Zurich. Passiontide reaches its culmination with today's celebration of Good Friday. Today we commemorate Jesus Christ, who gives His life on the cross for mankind. But that is not yet the end of His path.
Passiontide commemorates the sufferings of Jesus Christ. It focuses on the question of why Jesus had to die. The people wanted to kill Him, to be rid of Him—out of sight, out of mind. There is a trial, and it ends with a verdict of guilt. Ultimately, the unfathomable happens: Jesus, the Son of God, is condemned, tortured, and crucified.
The first interrogation before Pilate
Early in the morning, the priests and members of the high council bring Him to the fortress of Antonia, where Pilate resides. Owing to the involvement of the Roman governor, responsibility for the interrogation and ensuing execution of Christ no longer rests with the Jews alone. Both Jews and Gentiles—in other words, human beings in general—kill the Lord together.
The interrogation before Herod
Herod, who was surnamed Antipas, was also to have his say. In so doing he hopes that the Lord will perform some kind of sign, and thus asks Him many questions—but Jesus remains silent. His verdict: send Him back to Pilate. It is on this day that Herod and Pilate become friends.
The Son of God is scourged by the Romans. The soldiers weave a crown of thorns for Him, place it on His head, clothe Him in purple, and then mock and strike Him in the face. Pilate asks Him one last time: "Where are You from?" But he receives no answer. He then has Him led out and sits down on the judgement seat. "Away with Him, away with Him! Crucify Him!"—such was the merciless sentence pronounced by the people, which Pilate did not oppose. He takes water, washes his hands in the presence of the people, and says, "I am innocent of the blood of this just Person. You see to it."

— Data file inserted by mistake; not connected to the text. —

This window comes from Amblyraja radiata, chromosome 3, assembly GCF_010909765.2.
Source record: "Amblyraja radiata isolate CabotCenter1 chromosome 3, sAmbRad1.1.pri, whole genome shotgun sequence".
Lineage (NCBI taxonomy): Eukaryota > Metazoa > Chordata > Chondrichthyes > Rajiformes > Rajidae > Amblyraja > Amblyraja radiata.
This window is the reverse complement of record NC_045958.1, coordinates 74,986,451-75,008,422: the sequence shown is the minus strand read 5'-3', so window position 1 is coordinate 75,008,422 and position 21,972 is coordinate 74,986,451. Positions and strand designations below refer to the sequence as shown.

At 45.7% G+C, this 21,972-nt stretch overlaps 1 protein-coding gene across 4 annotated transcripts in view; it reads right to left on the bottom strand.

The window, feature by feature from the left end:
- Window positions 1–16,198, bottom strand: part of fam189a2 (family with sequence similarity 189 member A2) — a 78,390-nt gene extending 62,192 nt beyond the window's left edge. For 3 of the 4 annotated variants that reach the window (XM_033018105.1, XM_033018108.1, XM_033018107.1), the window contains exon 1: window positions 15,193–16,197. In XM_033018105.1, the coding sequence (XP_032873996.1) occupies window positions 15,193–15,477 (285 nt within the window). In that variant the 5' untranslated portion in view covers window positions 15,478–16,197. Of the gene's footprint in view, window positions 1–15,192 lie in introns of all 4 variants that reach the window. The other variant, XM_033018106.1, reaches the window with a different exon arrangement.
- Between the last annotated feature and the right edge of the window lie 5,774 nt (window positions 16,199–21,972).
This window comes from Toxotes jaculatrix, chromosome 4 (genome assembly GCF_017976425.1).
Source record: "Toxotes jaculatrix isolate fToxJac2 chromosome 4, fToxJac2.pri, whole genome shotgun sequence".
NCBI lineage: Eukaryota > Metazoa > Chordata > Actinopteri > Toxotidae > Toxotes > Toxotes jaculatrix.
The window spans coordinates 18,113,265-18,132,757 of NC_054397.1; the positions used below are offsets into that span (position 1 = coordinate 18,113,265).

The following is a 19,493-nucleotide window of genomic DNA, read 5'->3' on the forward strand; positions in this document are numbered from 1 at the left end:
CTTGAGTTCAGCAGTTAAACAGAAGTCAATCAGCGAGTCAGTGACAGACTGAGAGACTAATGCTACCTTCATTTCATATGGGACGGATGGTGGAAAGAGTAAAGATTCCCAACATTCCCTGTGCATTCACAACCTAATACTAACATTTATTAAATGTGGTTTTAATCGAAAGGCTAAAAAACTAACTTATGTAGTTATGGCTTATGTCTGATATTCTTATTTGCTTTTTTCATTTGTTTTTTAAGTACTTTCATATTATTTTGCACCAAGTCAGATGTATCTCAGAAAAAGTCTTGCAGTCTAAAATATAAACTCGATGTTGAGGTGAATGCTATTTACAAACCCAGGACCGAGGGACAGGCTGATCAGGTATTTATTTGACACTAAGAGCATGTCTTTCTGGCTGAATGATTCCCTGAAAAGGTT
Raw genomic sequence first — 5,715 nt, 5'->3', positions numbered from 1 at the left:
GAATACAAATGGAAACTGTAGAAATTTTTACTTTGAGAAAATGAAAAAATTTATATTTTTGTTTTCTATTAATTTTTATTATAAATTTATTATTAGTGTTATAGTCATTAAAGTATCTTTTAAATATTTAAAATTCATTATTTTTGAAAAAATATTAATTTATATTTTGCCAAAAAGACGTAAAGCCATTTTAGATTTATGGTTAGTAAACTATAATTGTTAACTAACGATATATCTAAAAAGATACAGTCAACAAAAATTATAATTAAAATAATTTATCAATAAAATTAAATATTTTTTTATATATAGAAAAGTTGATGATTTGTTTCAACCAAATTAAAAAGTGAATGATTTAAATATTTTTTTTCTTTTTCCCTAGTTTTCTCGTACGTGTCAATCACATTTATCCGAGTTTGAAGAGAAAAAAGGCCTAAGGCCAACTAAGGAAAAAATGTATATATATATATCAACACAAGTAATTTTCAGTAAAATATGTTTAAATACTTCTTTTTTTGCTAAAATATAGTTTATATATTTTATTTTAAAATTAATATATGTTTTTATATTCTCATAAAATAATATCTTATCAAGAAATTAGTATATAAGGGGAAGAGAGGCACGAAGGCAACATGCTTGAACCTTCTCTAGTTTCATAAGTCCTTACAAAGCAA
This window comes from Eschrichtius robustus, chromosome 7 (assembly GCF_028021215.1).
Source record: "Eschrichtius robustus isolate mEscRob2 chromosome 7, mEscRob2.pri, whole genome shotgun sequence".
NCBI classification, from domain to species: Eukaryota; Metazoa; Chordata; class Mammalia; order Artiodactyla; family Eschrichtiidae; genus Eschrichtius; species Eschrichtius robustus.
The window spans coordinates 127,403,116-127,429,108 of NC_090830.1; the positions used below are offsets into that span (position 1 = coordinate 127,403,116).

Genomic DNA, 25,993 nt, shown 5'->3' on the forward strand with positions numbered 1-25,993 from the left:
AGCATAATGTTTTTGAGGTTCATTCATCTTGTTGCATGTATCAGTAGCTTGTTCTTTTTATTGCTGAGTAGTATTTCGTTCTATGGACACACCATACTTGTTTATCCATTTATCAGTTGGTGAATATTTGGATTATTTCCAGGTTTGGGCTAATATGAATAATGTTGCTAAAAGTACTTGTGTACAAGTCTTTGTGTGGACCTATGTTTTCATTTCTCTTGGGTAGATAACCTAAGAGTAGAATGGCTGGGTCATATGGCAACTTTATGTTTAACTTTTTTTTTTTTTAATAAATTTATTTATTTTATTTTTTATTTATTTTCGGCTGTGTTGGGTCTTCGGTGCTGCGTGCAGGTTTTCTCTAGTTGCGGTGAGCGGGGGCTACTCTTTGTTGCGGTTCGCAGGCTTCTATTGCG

The crucifixion—the sacrificial death
Together with Jesus, two criminals are led to Golgotha, the place of execution that lies outside the gates of the city. They give Jesus vinegar mixed with gall to drink. But He refused the drink. Then, at about the third hour—that is, around nine o'clock in the morning—the soldiers crucify Him between the two criminals. On the cross there is a title that reads "INRI", an abbreviation for the Latin words: "Iesus Nazarenus Rex Iudaeorum". At the sixth hour—which would be twelve noon by our time reckoning—a great darkness covers the entire land, and it lasts until the ninth hour, that is, until three o'clock in the afternoon. It is at this point in time that the Lord cries out: "My God, My God, why have You forsaken Me?" And soon after He cries out again: "Father, into Your hands I commit My spirit." And as He speaks these words, He dies.
The fledgling community that has flocked around the Lord lapses into lethargy. The story of Jesus' sufferings is later reflected in the sufferings of many of His followers. Thus His death on the cross at first seems like a great failure. As a result, the resurrection of the Lord on Easter morning has even much more of a liberating effect.